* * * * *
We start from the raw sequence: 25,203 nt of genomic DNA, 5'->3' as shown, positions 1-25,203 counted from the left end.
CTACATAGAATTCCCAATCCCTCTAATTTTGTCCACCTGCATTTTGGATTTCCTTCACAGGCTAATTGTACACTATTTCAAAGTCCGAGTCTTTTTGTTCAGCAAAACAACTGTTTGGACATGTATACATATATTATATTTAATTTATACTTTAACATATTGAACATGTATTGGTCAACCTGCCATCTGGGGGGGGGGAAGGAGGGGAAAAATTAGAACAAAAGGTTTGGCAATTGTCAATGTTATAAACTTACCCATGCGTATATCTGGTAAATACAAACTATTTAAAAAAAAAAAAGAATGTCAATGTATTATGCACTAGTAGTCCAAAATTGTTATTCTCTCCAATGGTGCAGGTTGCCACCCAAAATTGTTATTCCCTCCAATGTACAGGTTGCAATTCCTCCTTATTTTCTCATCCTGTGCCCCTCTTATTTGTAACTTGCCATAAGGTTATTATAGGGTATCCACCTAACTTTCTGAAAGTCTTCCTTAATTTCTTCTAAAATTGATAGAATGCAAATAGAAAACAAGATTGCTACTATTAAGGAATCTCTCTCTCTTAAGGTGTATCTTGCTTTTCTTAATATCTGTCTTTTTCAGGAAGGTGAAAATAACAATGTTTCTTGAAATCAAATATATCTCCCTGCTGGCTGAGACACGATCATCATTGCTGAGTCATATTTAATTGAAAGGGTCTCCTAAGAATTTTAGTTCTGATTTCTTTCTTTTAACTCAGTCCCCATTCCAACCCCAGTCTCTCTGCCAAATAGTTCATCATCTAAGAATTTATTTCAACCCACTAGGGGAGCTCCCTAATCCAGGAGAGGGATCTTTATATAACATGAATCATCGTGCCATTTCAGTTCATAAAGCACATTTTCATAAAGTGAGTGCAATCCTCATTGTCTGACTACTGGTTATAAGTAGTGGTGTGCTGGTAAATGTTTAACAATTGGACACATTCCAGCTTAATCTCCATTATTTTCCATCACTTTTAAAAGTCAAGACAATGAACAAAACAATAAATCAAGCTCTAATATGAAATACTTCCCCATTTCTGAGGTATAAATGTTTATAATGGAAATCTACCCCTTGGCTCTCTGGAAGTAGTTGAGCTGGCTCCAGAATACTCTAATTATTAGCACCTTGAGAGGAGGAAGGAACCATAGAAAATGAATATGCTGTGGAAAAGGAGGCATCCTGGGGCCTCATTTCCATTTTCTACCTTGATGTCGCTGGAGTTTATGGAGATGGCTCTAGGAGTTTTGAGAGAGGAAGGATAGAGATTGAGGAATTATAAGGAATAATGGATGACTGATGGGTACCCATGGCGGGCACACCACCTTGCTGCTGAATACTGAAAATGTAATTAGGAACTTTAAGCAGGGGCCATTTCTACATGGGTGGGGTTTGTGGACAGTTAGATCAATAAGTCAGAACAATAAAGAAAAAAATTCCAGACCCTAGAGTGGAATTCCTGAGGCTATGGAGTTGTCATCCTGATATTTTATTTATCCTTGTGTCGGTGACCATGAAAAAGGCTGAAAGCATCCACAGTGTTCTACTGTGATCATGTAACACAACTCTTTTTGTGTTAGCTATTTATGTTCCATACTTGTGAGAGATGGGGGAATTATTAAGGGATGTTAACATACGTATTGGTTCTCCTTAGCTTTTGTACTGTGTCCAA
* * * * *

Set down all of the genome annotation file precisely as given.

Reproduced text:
We start from the raw sequence: 25,203 nt of genomic DNA, 5'->3' as shown, positions 1-25,203 counted from the left end.
CTACATAGAATTCCCAATCCCTCTAATTTTGTCCACCTGCATTTTGGATTTCCTTCACAGGCTAATTGTACACTATTTCAAAGTCCGAGTCTTTTTGTTCAGCAAAACAACTGTTTGGACATGTATACATATATTATATTTAATTTATACTTTAACATATTGAACATGTATTGGTCAACCTGCCATCTGGGGGGGGGGAAGGAGGGGAAAAATTAGAACAAAAGGTTTGGCAATTGTCAATGTTATAAACTTACCCATGCGTATATCTGGTAAATACAAACTATTTAAAAAAAAAAAAGAATGTCAATGTATTATGCACTAGTAGTCCAAAATTGTTATTCTCTCCAATGGTGCAGGTTGCCACCCAAAATTGTTATTCCCTCCAATGTACAGGTTGCAATTCCTCCTTATTTTCTCATCCTGTGCCCCTCTTATTTGTAACTTGCCATAAGGTTATTATAGGGTATCCACCTAACTTTCTGAAAGTCTTCCTTAATTTCTTCTAAAATTGATAGAATGCAAATAGAAAACAAGATTGCTACTATTAAGGAATCTCTCTCTCTTAAGGTGTATCTTGCTTTTCTTAATATCTGTCTTTTTCAGGAAGGTGAAAATAACAATGTTTCTTGAAATCAAATATATCTCCCTGCTGGCTGAGACACGATCATCATTGCTGAGTCATATTTAATTGAAAGGGTCTCCTAAGAATTTTAGTTCTGATTTCTTTCTTTTAACTCAGTCCCCATTCCAACCCCAGTCTCTCTGCCAAATAGTTCATCATCTAAGAATTTATTTCAACCCACTAGGGGAGCTCCCTAATCCAGGAGAGGGATCTTTATATAACATGAATCATCGTGCCATTTCAGTTCATAAAGCACATTTTCATAAAGTGAGTGCAATCCTCATTGTCTGACTACTGGTTATAAGTAGTGGTGTGCTGGTAAATGTTTAACAATTGGACACATTCCAGCTTAATCTCCATTATTTTCCATCACTTTTAAAAGTCAAGACAATGAACAAAACAATAAATCAAGCTCTAATATGAAATACTTCCCCATTTCTGAGGTATAAATGTTTATAATGGAAATCTACCCCTTGGCTCTCTGGAAGTAGTTGAGCTGGCTCCAGAATACTCTAATTATTAGCACCTTGAGAGGAGGAAGGAACCATAGAAAATGAATATGCTGTGGAAAAGGAGGCATCCTGGGGCCTCATTTCCATTTTCTACCTTGATGTCGCTGGAGTTTATGGAGATGGCTCTAGGAGTTTTGAGAGAGGAAGGATAGAGATTGAGGAATTATAAGGAATAATGGATGACTGATGGGTACCCATGGCGGGCACACCACCTTGCTGCTGAATACTGAAAATGTAATTAGGAACTTTAAGCAGGGGCCATTTCTACATGGGTGGGGTTTGTGGACAGTTAGATCAATAAGTCAGAACAATAAAGAAAAAAATTCCAGACCCTAGAGTGGAATTCCTGAGGCTATGGAGTTGTCATCCTGATATTTTATTTATCCTTGTGTCGGTGACCATGAAAAAGGCTGAAAGCATCCACAGTGTTCTACTGTGATCATGTAACACAACTCTTTTTGTGTTAGCTATTTATGTTCCATACTTGTGAGAGATGGGGGAATTATTAAGGGATGTTAACATACGTATTGGTTCTCCTTAGCTTTTGTACTGTGTCCAA